Section 3.1.3).

3.1.1.  Isolated Domains

   Some IP network domains are entirely isolated from the Internet and
   other IP-based networks.  In these cases, there is no risk to
   external networks from any semantic addressing or routing schemes
   carried out within the domain.  Thus, the challenges are limited to
   enabling the desired function within the domain.

   All of the challenges could exist even in a limited domain, but the
   impact may be significantly reduced both because of the limited size
   of the domain, and because there is no need to interact with native
   IP routers.

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   Many approaches in isolated domains will utilize environment-specific
   routing protocols.  For example, those suited to constrained
   environments (for IoT) or mobile environments (for smart vehicles).
   Such routing protocols can be optimized for the exchange of
   information specific to semantic routing.

3.1.2.  Bridged Domains

   In some deployments, it will be desireable to connect together a
   number of isolated domains to build a larger network.  These domains
   may be connected (or bridged) over an IP network or even over the

   Ideally, the function of the bridged domains should not be impeded by
   how they are connected, and the operation of the IP network providing
   the connectivity should not be compromised by the act of carrying
   traffic between the domains.  This can generally be achieved by
   tunneling the packets between domains using any tunneling technique,
   and this will not require the IP network to know about the semantic
   routing used by the domains.  The challenges in this scenario are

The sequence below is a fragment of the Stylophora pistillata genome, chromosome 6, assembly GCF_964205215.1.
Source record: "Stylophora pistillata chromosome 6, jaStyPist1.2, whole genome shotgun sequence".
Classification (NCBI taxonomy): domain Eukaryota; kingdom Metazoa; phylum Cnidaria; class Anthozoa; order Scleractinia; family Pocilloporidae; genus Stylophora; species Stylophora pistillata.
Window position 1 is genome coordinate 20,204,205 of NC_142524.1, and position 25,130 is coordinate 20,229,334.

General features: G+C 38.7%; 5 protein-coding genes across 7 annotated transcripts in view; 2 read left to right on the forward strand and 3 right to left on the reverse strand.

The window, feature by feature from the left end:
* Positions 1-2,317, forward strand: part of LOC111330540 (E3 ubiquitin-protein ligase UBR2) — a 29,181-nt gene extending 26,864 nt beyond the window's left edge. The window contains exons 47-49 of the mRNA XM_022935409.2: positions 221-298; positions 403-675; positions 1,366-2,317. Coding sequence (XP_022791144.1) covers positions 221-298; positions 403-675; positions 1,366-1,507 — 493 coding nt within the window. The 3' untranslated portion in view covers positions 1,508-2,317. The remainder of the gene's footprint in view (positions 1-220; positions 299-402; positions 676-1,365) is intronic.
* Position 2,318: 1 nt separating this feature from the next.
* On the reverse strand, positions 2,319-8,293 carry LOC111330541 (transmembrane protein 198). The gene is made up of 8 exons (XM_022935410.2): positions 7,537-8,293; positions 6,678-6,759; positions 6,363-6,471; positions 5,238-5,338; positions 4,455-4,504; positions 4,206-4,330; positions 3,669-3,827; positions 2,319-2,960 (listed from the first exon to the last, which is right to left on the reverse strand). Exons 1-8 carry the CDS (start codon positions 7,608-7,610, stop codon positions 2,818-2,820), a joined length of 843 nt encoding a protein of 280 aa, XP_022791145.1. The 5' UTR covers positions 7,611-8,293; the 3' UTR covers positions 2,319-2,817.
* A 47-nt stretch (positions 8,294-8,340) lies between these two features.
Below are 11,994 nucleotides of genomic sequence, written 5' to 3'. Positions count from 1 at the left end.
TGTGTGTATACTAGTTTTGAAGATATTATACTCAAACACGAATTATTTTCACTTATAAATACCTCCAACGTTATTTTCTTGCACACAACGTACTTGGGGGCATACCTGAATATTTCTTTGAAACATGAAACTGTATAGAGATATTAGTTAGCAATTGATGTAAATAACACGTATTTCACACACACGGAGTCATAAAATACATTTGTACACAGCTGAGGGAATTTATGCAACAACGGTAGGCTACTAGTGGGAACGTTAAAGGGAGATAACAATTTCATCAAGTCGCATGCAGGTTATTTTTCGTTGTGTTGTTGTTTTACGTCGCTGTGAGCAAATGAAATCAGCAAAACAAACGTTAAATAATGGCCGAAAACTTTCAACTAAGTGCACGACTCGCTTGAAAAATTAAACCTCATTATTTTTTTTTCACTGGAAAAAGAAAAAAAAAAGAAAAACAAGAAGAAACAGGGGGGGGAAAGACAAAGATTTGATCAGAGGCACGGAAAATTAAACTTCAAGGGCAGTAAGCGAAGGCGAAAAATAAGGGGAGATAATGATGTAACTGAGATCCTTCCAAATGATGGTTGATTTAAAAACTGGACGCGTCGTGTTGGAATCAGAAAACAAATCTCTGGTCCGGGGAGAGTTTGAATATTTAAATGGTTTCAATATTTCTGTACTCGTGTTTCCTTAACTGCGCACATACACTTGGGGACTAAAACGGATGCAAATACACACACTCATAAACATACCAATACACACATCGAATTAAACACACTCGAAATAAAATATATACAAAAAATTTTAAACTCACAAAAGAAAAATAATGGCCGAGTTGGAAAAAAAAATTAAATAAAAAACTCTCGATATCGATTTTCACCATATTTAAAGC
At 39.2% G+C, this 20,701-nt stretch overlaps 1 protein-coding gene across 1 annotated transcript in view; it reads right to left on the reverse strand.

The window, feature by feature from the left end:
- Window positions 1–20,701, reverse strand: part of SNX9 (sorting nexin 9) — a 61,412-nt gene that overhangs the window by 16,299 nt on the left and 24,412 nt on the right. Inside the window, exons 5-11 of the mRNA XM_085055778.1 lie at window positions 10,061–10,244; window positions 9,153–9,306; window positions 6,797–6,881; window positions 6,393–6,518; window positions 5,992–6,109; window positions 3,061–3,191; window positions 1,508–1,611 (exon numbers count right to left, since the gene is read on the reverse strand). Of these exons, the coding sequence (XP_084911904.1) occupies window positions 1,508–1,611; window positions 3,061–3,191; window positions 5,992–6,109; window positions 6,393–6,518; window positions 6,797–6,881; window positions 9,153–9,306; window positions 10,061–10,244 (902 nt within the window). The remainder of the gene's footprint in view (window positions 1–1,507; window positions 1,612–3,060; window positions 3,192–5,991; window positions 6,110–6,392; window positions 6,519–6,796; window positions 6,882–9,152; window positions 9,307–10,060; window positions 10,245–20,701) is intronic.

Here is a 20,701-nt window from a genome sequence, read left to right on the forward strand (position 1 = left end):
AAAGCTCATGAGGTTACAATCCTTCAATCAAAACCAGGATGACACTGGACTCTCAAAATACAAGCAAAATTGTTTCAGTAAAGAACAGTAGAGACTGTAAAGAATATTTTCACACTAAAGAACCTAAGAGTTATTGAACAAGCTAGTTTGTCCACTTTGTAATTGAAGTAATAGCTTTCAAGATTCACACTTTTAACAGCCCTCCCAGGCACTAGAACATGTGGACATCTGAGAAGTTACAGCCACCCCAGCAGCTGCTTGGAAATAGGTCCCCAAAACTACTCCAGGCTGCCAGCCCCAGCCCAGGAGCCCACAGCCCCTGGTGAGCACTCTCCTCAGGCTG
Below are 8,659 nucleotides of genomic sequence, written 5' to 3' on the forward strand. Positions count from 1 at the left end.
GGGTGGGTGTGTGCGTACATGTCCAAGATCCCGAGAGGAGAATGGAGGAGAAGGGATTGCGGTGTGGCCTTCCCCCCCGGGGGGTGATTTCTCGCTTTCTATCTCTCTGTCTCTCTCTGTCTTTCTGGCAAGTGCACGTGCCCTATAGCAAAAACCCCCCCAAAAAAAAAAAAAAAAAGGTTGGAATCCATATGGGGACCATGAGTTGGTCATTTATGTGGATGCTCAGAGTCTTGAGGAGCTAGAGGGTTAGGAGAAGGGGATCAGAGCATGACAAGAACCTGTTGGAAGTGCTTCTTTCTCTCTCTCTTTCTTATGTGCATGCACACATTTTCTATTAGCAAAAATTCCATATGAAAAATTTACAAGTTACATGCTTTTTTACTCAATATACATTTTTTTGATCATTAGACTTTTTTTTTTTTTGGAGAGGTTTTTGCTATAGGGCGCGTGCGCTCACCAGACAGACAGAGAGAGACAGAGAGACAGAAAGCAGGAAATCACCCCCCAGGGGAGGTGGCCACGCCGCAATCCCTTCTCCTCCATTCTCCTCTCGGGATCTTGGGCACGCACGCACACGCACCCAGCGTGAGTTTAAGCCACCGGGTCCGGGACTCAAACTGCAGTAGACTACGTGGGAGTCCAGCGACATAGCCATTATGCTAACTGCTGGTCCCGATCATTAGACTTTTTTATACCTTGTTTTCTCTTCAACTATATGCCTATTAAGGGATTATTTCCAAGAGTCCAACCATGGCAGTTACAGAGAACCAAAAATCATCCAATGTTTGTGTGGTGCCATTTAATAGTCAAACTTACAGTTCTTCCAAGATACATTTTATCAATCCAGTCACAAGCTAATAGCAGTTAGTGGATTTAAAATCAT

very similar to those for Section 3.1.1 except that the network
   created from the set of domains may be larger, and some routing
   mechanism must be applied to know in wich remote domain a destination
   is situated.

   An alternative to tunneling is achieved using gateway functionality
   where packets from a domain are mapped at the domain boundary to
   produce regular IP packets that are sent across the IP network to the
   boundary of the destination domain where they are mapped back into
   packets for use within that domain.  Such an approach presents
   additional challenges especially at the boundary of the destination
   domain where some mechanism must enable the mapping back into
   semantic-enabled packets.

3.1.3.  Semantic Prefix Domains

   A semantic prefix domain [I-D.jiang-semantic-prefix] is a portion of
   the Internet over which a consistent set of semantic-based policies
   are administered in a coordinated fashion.  This is achieved by
   assigning a routable address prefix (or a set of prefixes) for use
   with semantic addressing and routing so that packets may be routed
   through the regular IP network (or the Internet) using the prefix and
   without encountering or having to use any semantic addressing.  Once
   delivered to the semantic prefix domain, a packet can be subjected to
   whatever semantic routing is enabled in the domain.

   Examples of semantic prefix domains include:

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   o  Administrative domains

   o  Applications

   o  Autonomous systems

   o  Hosts

   o  Network types

   o  Routers

   o  Trust regions

   o  User groups

   A semantic prefix domain has a set of pre-established semantic
   definitions which are only meaningful locally.  Without an efficient
   mechanism for notification, exchange, or configuration of semantics,
   the definitions of semantics are only meaningful within the local
   semantic prefix domain, and the addresses on a packet from within a
   domain risk being misinterpreted by hosts and routers outside the
   domain.  While, sharing semantic definitions among semantic prefix
   domains would enable wider semantic-based network function, such
   approaches run the risk of complexity caused by overlapping
   semantics, and require a significant trust model between network
   operators.  More successful approaches to multi-domain semantics
   might be to rely either on backwards-compatible techniques or on
   standardised semantics.

   A semantic prefix domain may also span several physical networks and
   traverse multiple service provider networks.  However, when an
   interim network is traversed (such as when an intermediary network is
   used for interconnectivity) the relevance of the semantics is limited
   to network domains that share a common semantic policy, and tunneling